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Sen. John McCain's Brain Cancer: What Are Glioblastomas?
Senator John McCain (R-Arizona)
Credit: Win McNamee/Getty

Sen. John McCain was diagnosed with a type of brain tumor called a glioblastoma, his office confirmed yesterday (July 19).

McCain had surgery on July 14 to remove a blood clot from the area above his left eye. After the procedure, pathologists analyzed the tissue around the clot, and found that the senator had a "primary brain tumor known as a glioblastoma," according to a statement from McCain's office.

But what are glioblastomas, and how serious are they? [5 Facts About Brain Cancer]

Glioblastomas are the most common type of cancerous brain tumor, according to the American Cancer Society (ACS). They can occur in people of any age but tend to happen more often in older adults, the Mayo Clinic says. McCain is 80.

The tumors arise from a type of cell in the brain called an astrocyte, according to the American Brain Tumor Association (ABTA). Astrocytes are star-shaped cells that help support the nerve cells in the brain. "Astrocytomas," or tumors that arise from astrocytes, make up about 20 percent of brain tumors, the ACS says. Glioblastomas represent about two-thirds of all astrocytomas.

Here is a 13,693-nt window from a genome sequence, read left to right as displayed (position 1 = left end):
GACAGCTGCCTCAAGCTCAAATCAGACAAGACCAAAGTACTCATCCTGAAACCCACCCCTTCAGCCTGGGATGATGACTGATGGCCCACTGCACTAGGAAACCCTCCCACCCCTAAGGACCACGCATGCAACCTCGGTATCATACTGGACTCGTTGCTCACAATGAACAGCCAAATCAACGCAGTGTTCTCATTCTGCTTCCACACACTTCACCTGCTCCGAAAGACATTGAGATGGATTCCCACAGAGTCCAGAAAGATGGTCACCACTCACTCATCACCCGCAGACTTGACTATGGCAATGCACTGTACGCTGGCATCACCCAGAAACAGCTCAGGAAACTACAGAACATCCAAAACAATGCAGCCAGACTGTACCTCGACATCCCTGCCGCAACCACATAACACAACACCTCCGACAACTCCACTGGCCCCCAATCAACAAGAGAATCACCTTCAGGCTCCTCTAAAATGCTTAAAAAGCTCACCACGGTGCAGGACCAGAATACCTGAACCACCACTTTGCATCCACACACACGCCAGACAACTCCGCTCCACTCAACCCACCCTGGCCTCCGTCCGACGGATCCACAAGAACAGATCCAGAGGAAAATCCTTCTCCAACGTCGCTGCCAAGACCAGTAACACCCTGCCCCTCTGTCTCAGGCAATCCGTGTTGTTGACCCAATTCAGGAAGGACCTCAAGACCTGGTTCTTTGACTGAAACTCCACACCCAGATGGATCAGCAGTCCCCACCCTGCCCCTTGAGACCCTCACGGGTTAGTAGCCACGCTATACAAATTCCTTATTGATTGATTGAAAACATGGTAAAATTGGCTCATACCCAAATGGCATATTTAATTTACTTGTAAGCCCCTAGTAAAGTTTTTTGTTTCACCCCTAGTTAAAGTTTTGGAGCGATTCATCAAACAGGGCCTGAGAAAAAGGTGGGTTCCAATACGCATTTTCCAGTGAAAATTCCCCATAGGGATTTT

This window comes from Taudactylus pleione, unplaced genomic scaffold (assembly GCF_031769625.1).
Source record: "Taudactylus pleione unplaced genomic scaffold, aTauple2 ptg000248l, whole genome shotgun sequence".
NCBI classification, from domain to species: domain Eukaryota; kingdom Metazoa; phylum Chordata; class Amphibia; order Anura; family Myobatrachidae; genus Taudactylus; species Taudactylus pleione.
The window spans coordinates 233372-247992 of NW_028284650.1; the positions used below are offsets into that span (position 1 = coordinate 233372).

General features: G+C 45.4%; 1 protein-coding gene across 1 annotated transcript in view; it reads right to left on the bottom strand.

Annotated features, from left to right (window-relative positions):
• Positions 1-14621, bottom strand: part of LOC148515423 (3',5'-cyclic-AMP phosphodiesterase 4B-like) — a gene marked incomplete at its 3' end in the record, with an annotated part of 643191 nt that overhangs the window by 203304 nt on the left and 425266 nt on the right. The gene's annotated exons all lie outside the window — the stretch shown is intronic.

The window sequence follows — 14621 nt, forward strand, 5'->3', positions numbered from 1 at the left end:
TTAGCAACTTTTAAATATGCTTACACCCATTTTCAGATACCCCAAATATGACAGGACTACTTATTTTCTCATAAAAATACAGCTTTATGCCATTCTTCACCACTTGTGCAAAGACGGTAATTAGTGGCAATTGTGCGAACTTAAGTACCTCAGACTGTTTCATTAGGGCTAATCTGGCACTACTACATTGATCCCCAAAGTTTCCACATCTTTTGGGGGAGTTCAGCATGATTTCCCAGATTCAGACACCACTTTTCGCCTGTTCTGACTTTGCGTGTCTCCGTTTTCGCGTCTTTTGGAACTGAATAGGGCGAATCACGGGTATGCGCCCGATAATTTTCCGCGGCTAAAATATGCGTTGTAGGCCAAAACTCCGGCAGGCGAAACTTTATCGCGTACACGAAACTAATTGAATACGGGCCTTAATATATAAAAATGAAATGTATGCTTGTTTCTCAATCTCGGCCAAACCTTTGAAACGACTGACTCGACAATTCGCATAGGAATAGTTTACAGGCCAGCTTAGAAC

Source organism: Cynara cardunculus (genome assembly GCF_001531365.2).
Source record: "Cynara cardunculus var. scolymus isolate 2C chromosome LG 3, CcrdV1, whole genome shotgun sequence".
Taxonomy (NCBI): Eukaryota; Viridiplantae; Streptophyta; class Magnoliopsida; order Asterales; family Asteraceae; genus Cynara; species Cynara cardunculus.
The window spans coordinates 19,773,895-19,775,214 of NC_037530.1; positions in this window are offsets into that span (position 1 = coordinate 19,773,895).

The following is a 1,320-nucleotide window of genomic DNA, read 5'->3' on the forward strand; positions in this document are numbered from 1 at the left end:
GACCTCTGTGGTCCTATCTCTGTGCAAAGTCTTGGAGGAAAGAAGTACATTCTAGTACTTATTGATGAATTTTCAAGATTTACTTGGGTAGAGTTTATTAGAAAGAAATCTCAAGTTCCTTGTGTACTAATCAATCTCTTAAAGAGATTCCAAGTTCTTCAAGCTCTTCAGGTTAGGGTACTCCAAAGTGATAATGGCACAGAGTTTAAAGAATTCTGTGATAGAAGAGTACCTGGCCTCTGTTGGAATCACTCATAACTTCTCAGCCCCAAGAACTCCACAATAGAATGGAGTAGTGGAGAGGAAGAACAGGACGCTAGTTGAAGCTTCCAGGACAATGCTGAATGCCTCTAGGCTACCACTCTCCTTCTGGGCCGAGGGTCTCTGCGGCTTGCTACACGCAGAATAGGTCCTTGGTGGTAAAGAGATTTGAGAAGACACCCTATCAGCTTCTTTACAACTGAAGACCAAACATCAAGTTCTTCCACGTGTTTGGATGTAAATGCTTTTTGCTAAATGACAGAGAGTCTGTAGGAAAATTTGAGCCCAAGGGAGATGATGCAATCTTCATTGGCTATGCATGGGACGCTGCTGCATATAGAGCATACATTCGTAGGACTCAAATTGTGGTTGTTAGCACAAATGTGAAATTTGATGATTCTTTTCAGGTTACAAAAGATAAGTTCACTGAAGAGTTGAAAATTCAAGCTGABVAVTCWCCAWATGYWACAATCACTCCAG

Glioblastomas are "highly malignant," the ABTA says. This is because astrocytes reproduce very quickly. In addition, many blood vessels are connected to the astrocytes, supplying them, and the tumor, with the blood they need to grow.

A "primary" glioblastoma means the tumor formed very quickly, according to the ABTA. "Secondary" glioblastomas, on the other hand, may have started as less aggressive tumors that eventually became more aggressive.

Symptoms of glioblastomas are often caused by the tumor's rapid growth, which can put extra pressure on certain parts of the brain, according to the ABTA. Symptoms can include headache, nausea, vomiting and drowsiness, and, depending on where in the brain the tumor is located, also may cause problems with memory and speech, and visual changes.  

Treatment for glioblastomas includes surgery to remove the tumor from the brain, according to the Mayo Clinic. But because this type of cancer penetrates into normal, healthy brain tissue, removing the entire tumor isn't possible. Therefore, patients need other therapies, such as radiation and chemotherapy, to target the remaining tumor cells.

Glioblastomas can be "very difficult to treat and a cure is often not possible," the Mayo Clinic says. Rather, "treatments may slow [the] progression of the cancer and reduce signs and symptoms."

People with aggressive glioblastomas survive for a median of 15 months after they are diagnosed, the ABTA says. ("Median" means that an equal number of people survive for a longer amount of time and an equal number of people survive for a shorter amount of time.) The two-year survival rate is 30 percent.

Originally published on Live Science.